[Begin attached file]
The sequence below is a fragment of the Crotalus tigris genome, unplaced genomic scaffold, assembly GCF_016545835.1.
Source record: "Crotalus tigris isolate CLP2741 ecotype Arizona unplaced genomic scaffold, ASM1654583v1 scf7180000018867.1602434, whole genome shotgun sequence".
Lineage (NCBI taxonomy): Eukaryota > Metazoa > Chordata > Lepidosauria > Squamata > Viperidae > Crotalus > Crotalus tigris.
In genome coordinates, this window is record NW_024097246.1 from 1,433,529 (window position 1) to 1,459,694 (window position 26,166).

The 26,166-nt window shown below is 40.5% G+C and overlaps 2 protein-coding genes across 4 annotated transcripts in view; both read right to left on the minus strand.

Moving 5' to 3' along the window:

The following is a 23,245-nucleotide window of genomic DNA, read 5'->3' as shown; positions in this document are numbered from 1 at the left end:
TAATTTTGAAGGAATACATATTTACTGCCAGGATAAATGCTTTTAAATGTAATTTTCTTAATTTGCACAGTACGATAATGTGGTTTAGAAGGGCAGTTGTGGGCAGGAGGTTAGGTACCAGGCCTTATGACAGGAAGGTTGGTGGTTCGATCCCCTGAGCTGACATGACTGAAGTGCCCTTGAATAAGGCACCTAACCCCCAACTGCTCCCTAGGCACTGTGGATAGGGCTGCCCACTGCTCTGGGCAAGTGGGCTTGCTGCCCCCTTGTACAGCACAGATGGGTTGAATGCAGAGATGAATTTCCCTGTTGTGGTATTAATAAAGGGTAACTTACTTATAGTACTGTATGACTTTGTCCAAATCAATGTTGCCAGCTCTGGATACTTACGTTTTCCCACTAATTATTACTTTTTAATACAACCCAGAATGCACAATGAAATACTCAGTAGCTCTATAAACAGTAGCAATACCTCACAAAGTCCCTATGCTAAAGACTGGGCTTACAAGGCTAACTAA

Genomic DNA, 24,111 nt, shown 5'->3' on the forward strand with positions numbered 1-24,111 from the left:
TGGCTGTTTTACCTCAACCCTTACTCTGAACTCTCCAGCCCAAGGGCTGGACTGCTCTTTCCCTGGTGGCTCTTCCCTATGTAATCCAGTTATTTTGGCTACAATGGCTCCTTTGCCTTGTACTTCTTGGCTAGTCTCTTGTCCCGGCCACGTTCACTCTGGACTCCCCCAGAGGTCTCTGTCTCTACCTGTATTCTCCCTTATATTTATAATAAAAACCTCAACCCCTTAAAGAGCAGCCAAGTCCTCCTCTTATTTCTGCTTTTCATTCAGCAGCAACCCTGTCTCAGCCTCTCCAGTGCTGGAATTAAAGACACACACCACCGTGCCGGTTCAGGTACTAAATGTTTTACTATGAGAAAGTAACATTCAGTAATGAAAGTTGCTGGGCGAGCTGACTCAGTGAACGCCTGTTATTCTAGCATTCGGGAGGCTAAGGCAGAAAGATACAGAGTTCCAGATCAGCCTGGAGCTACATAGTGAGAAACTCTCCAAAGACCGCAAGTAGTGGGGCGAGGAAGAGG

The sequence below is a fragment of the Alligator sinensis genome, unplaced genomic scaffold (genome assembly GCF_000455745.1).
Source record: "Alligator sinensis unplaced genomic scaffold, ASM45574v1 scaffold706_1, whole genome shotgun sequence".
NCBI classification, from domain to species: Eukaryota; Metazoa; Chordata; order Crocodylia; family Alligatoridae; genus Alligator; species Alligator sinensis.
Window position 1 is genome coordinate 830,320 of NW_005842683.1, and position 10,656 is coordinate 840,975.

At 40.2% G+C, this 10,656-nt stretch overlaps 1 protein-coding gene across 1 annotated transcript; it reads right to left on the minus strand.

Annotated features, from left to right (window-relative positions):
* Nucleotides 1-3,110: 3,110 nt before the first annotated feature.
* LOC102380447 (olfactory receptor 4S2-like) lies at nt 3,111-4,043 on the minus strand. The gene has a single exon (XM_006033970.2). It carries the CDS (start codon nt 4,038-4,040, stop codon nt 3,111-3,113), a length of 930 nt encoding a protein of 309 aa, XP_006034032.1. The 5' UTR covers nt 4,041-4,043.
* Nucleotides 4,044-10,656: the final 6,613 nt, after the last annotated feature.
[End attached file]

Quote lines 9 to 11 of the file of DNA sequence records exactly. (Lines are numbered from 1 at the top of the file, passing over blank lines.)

Genomic DNA, 24,111 nt, shown 5'->3' on the forward strand with positions numbered 1-24,111 from the left:
TGGCTGTTTTACCTCAACCCTTACTCTGAACTCTCCAGCCCAAGGGCTGGACTGCTCTTTCCCTGGTGGCTCTTCCCTATGTAATCCAGTTATTTTGGCTACAATGGCTCCTTTGCCTTGTACTTCTTGGCTAGTCTCTTGTCCCGGCCACGTTCACTCTGGACTCCCCCAGAGGTCTCTGTCTCTACCTGTATTCTCCCTTATATTTATAATAAAAACCTCAACCCCTTAAAGAGCAGCCAAGTCCTCCTCTTATTTCTGCTTTTCATTCAGCAGCAACCCTGTCTCAGCCTCTCCAGTGCTGGAATTAAAGACACACACCACCGTGCCGGTTCAGGTACTAAATGTTTTACTATGAGAAAGTAACATTCAGTAATGAAAGTTGCTGGGCGAGCTGACTCAGTGAACGCCTGTTATTCTAGCATTCGGGAGGCTAAGGCAGAAAGATACAGAGTTCCAGATCAGCCTGGAGCTACATAGTGAGAAACTCTCCAAAGACCGCAAGTAGTGGGGCGAGGAAGAGG

The sequence below is a fragment of the Alligator sinensis genome, unplaced genomic scaffold (genome assembly GCF_000455745.1).